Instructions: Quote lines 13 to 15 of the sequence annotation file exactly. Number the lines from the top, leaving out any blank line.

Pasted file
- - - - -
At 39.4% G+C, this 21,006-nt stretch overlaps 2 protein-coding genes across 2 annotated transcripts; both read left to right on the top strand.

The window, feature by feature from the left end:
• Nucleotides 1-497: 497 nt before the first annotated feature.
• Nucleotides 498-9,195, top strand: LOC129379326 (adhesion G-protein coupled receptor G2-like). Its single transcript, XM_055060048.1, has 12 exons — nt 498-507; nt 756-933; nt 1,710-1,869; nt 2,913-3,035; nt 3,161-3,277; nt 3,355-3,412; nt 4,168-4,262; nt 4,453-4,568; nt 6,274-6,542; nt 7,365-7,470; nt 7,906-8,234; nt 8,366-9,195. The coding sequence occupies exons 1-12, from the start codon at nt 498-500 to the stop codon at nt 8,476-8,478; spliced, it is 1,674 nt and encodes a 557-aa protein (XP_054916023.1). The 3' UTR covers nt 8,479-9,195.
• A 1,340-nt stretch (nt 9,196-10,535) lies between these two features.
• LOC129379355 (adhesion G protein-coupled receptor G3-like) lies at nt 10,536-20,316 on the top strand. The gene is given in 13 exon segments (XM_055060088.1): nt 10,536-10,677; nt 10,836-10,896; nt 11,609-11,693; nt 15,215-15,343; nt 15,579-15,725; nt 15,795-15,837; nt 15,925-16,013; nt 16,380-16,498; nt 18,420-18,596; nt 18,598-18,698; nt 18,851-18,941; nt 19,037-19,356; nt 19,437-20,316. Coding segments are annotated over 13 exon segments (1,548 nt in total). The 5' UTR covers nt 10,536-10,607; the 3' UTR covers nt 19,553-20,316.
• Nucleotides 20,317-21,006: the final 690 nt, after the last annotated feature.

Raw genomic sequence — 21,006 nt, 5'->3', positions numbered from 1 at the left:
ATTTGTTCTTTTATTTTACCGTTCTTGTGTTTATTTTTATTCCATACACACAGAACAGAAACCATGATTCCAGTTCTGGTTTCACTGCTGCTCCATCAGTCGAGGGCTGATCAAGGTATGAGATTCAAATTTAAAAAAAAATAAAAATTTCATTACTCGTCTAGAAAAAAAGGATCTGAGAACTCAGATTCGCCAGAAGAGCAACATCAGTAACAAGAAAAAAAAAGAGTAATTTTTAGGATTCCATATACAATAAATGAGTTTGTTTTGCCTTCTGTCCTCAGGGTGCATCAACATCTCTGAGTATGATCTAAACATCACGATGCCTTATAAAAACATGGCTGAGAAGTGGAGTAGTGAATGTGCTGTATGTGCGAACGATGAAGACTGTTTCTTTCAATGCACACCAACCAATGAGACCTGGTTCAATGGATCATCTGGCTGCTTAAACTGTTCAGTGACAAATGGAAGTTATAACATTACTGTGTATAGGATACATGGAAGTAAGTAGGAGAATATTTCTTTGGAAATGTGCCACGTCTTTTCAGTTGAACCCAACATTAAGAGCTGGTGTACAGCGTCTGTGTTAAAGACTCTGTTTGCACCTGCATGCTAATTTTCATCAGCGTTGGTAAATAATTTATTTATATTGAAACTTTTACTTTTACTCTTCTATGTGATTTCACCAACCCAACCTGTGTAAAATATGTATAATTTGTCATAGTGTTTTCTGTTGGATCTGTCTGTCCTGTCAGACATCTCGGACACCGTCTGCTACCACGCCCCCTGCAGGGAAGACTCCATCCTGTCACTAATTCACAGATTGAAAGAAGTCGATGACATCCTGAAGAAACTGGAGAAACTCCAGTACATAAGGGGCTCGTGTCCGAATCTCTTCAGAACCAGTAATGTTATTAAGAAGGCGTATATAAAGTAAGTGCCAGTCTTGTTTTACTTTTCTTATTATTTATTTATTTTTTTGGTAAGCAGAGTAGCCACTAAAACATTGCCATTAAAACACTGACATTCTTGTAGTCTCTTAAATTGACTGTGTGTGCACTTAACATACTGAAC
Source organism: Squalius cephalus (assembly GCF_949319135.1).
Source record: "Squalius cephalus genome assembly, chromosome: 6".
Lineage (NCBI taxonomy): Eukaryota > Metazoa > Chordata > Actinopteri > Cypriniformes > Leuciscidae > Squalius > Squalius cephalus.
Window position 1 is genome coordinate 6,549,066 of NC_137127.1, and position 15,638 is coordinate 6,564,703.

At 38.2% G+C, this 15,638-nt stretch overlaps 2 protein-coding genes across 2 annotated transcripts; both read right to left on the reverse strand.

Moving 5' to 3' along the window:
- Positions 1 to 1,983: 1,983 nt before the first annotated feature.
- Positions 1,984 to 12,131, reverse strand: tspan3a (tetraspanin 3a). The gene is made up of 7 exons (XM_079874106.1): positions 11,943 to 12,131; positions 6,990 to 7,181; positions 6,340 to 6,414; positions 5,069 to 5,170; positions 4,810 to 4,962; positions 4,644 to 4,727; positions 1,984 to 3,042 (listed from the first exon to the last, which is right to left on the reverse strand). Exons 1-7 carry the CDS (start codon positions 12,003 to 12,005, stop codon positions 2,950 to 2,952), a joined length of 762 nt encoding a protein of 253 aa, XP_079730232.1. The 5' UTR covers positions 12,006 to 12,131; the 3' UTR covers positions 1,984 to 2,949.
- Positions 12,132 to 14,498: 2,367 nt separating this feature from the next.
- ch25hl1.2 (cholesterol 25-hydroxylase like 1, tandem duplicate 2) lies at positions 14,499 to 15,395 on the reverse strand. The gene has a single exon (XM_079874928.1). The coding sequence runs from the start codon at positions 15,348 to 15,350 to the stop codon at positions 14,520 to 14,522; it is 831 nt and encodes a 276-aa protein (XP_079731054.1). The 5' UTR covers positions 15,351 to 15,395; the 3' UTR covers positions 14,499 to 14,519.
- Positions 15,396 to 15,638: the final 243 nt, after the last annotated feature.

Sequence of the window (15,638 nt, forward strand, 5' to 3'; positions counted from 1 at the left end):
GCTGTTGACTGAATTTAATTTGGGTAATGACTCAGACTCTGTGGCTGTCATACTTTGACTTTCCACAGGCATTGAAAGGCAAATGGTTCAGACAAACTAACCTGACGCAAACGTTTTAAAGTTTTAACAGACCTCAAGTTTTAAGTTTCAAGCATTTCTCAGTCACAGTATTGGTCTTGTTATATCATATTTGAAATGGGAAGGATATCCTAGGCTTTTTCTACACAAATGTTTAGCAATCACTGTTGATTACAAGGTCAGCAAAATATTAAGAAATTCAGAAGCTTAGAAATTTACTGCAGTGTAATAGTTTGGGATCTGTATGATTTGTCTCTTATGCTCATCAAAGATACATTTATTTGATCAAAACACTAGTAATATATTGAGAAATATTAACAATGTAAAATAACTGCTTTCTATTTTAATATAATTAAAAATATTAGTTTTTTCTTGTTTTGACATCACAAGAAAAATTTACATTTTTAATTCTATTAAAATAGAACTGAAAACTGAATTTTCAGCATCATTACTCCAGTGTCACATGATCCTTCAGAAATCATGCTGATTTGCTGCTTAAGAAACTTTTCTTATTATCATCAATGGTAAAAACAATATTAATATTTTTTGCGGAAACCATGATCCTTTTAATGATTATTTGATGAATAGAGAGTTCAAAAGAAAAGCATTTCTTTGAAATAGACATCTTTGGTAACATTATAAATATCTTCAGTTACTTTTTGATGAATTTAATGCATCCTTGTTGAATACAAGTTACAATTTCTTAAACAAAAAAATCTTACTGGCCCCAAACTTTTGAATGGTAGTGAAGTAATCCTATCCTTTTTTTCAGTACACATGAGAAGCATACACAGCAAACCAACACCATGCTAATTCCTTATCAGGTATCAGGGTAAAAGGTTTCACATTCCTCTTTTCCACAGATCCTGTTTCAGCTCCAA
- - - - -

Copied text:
Window position 1 is genome coordinate 6,549,066 of NC_137127.1, and position 15,638 is coordinate 6,564,703.

At 38.2% G+C, this 15,638-nt stretch overlaps 2 protein-coding genes across 2 annotated transcripts; both read right to left on the reverse strand.

Moving 5' to 3' along the window: